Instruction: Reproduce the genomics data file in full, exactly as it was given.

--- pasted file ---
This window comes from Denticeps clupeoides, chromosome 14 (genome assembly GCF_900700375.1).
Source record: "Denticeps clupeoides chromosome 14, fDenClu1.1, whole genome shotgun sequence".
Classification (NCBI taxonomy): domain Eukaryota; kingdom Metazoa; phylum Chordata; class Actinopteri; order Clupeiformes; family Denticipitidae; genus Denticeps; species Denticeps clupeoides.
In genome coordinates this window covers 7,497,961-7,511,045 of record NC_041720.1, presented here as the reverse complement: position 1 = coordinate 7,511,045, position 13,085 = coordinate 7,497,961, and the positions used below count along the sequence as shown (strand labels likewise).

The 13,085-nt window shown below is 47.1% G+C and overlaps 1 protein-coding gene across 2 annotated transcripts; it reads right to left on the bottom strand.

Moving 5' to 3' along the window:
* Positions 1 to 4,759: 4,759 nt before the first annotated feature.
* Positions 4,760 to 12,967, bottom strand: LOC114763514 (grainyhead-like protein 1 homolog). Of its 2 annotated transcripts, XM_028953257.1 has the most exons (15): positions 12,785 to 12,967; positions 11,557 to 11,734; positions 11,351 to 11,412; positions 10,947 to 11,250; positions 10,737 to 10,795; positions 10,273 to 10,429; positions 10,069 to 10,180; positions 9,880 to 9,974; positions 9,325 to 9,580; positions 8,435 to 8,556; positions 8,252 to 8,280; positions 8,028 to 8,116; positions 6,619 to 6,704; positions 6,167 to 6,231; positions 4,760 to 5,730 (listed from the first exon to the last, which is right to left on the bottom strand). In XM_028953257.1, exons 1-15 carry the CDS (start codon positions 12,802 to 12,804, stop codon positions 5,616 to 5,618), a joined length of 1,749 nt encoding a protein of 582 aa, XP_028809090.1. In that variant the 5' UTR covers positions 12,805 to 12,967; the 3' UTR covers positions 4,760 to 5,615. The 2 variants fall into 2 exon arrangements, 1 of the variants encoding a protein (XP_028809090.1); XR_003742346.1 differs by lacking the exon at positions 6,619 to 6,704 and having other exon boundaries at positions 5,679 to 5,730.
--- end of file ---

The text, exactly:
This window comes from Denticeps clupeoides, chromosome 14 (genome assembly GCF_900700375.1).
Source record: "Denticeps clupeoides chromosome 14, fDenClu1.1, whole genome shotgun sequence".
Classification (NCBI taxonomy): domain Eukaryota; kingdom Metazoa; phylum Chordata; class Actinopteri; order Clupeiformes; family Denticipitidae; genus Denticeps; species Denticeps clupeoides.
In genome coordinates this window covers 7,497,961-7,511,045 of record NC_041720.1, presented here as the reverse complement: position 1 = coordinate 7,511,045, position 13,085 = coordinate 7,497,961, and the positions used below count along the sequence as shown (strand labels likewise).

The 13,085-nt window shown below is 47.1% G+C and overlaps 1 protein-coding gene across 2 annotated transcripts; it reads right to left on the bottom strand.

Moving 5' to 3' along the window:
* Positions 1 to 4,759: 4,759 nt before the first annotated feature.
* Positions 4,760 to 12,967, bottom strand: LOC114763514 (grainyhead-like protein 1 homolog). Of its 2 annotated transcripts, XM_028953257.1 has the most exons (15): positions 12,785 to 12,967; positions 11,557 to 11,734; positions 11,351 to 11,412; positions 10,947 to 11,250; positions 10,737 to 10,795; positions 10,273 to 10,429; positions 10,069 to 10,180; positions 9,880 to 9,974; positions 9,325 to 9,580; positions 8,435 to 8,556; positions 8,252 to 8,280; positions 8,028 to 8,116; positions 6,619 to 6,704; positions 6,167 to 6,231; positions 4,760 to 5,730 (listed from the first exon to the last, which is right to left on the bottom strand). In XM_028953257.1, exons 1-15 carry the CDS (start codon positions 12,802 to 12,804, stop codon positions 5,616 to 5,618), a joined length of 1,749 nt encoding a protein of 582 aa, XP_028809090.1. In that variant the 5' UTR covers positions 12,805 to 12,967; the 3' UTR covers positions 4,760 to 5,615. The 2 variants fall into 2 exon arrangements, 1 of the variants encoding a protein (XP_028809090.1); XR_003742346.1 differs by lacking the exon at positions 6,619 to 6,704 and having other exon boundaries at positions 5,679 to 5,730.